3) they can also now use fancy technologies such as putting parts of the DNA of the infectious-disease virus (the parts that code for the viral antigens that the immune system needs to recognise to protect the body against wild-type viruses) into the 'body' of a different species of avirulent live carrier virus such that, the antigens of the infectious disease virus will be produced (and exposed to the animal immune system) by the carrier virus when it replicates.

Sometimes, just inoculating the animal with a live, semi-virulent virus in a site of the body that is different to the one the organism usually favours for replication, can result in a protective immune response and minimal clinical side effects. For example, the feline respiratory viruses (feline herpes, feline calicivirus) preferentially infect the cells of the respiratory tract. When they infect these cells, they cause disease (cat-flu). If the viruses are placed in a vaccine and injected into the skin ( a site they would not normally attack), the immune system will attack them and acquire immunity towards the wild-type, disease-causing cat-flu viruses, but the cat should not exhibit signs of disease towards the vaccine.

What are the contraindications of live virus vaccines?
Because live virus vaccines do invade the cells of animals and replicate, it is possible for them to cause disease eventually, should the immune system not come along at some point to destroy them. After all, endless viral replication, even of avirulent strains of virus, will eventually prove harmful. As explained above, these viruses do cause cell damage during replication in the body, it is just that they do it so much slower and less effectively than the wild-type viruses do (consequently, the 1-2 week delay in immune response that occurs when a normal, but naive immune system first meets a live vaccine virus will not usually be a problem - the avirulent viruses should not get a chance to do a lot of damage in this period of time).

Live virus and bacterial vaccines are considered unsafe in animals in which an immune system response is unlikely to be forthcoming or normal. These include:
- animals with proven genetic immunodeficiencies (i.e. born without certain functional parts of the immune system).
- animals with acquired immunodeficiencies - this includes animals on chemotherapy; cats with FIV (no T cells) and animals with bone marrow suppression and low white blood cell counts.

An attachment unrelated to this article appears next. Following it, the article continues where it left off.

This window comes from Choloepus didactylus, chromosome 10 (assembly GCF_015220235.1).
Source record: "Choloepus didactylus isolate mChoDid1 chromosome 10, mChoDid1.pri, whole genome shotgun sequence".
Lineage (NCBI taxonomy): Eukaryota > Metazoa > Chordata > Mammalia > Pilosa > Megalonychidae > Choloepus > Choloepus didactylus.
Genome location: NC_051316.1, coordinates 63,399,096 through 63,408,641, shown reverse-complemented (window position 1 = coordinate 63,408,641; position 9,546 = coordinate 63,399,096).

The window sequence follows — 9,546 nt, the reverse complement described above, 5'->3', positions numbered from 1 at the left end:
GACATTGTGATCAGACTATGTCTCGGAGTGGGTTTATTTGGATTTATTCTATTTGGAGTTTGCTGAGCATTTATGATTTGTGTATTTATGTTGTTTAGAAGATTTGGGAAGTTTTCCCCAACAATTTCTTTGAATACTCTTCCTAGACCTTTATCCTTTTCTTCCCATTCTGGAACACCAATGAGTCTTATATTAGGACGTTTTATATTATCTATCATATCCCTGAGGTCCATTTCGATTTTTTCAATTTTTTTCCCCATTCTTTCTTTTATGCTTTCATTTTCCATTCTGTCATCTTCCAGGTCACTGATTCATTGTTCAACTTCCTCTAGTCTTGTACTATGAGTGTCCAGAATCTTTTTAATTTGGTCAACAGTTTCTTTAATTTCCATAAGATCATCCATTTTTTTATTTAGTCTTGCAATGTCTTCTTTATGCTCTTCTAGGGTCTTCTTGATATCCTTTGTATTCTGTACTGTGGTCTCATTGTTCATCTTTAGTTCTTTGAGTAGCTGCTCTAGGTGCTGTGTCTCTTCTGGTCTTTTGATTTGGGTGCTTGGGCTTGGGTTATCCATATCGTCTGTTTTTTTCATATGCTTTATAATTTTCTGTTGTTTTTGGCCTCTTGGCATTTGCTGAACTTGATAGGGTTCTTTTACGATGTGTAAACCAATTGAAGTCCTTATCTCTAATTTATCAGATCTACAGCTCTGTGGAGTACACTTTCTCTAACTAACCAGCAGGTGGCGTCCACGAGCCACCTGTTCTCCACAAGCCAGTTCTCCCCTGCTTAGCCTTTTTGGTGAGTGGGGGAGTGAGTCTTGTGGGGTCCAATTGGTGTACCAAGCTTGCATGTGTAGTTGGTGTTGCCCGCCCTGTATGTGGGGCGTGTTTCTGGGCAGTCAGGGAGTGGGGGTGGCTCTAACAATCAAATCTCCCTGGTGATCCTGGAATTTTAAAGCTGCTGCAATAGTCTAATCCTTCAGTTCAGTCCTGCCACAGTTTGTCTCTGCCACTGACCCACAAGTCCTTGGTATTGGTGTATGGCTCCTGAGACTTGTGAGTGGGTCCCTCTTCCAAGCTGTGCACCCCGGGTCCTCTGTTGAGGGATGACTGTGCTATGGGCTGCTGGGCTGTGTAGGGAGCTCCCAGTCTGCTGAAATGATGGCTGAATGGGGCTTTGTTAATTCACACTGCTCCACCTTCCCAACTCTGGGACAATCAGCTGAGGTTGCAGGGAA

- unwell animals. When an animal is vaccinated, lots of white blood cells are consumed in fighting the vaccine 'infection'. These white cells (especially the non-antigen-specific 'soldier' cells) are thus not available for use elsewhere in the body, should another infection arise somewhere. If an animal is unwell or brewing an infection somewhere, then all of its immune cells will already be invested in battling the infection or trauma already afflicting the animal. If you then go and vaccinate this animal, cells will need be to diverted away from the site of disease to the vaccine site. This loss of 'troops' from the site of disease could well result in the disease becoming worse due to there being less inflammatory cells available to fight it.
- animals with a fever (some immune cells will not respond normally to an antigen in the presence of fever making vaccination, at best, ineffective and, at worst, harmful).
- animals with a subnormal / low temperature.
- newborn animals that did not get their colostrum. Although live vaccines are fine for use in animals over 4 weeks (which have a functional, though naive immune system) and newborn animals protected by their mother's colostrum, newborn animals (termed neonates) unprotected by maternal antibodies have a greatly reduced immune response (not much better than the late-stage fetus) and live vaccines may produce disease in them.

Animals that have had previous allergic reactions to live vaccines should not be given the same ones again.

Because many of these viruses like to replicate in rapidly-dividing cells, they will tend to preferentially infect tissues where cells are dividing quickly. This includes the dividing cells of fetuses. Live vaccines have the potential to cause birth-defects, abortion and stillbirth and are contraindicated in pregnant bitches and queens.


6. Killed vaccines (also termed inactivated vaccines) and subunit vaccines:

Killed vaccines are vaccines comprised of whole viruses (often wild-type, disease causing viruses) which have been inactivated (killed). They are unable to replicate in the body of the animal and unable to cause disease in the animal, but they contain all of the viral and/or bacterial antigens on their surface that the immune system needs to recognise in order to protect the animal against future encounters with wild-type, disease causing organisms.